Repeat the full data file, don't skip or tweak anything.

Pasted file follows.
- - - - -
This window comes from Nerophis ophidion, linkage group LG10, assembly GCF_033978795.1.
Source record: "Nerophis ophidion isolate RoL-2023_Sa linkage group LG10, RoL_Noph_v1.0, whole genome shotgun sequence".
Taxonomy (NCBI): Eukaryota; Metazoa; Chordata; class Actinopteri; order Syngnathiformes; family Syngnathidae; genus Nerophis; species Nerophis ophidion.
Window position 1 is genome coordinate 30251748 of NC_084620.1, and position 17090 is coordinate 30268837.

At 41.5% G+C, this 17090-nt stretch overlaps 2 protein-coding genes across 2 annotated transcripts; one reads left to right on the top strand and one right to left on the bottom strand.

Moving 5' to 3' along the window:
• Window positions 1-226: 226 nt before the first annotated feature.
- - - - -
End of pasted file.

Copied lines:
This window comes from Nerophis ophidion, linkage group LG10, assembly GCF_033978795.1.
Source record: "Nerophis ophidion isolate RoL-2023_Sa linkage group LG10, RoL_Noph_v1.0, whole genome shotgun sequence".
Taxonomy (NCBI): Eukaryota; Metazoa; Chordata; class Actinopteri; order Syngnathiformes; family Syngnathidae; genus Nerophis; species Nerophis ophidion.
Window position 1 is genome coordinate 30251748 of NC_084620.1, and position 17090 is coordinate 30268837.

At 41.5% G+C, this 17090-nt stretch overlaps 2 protein-coding genes across 2 annotated transcripts; one reads left to right on the top strand and one right to left on the bottom strand.

Moving 5' to 3' along the window:
• Window positions 1-226: 226 nt before the first annotated feature.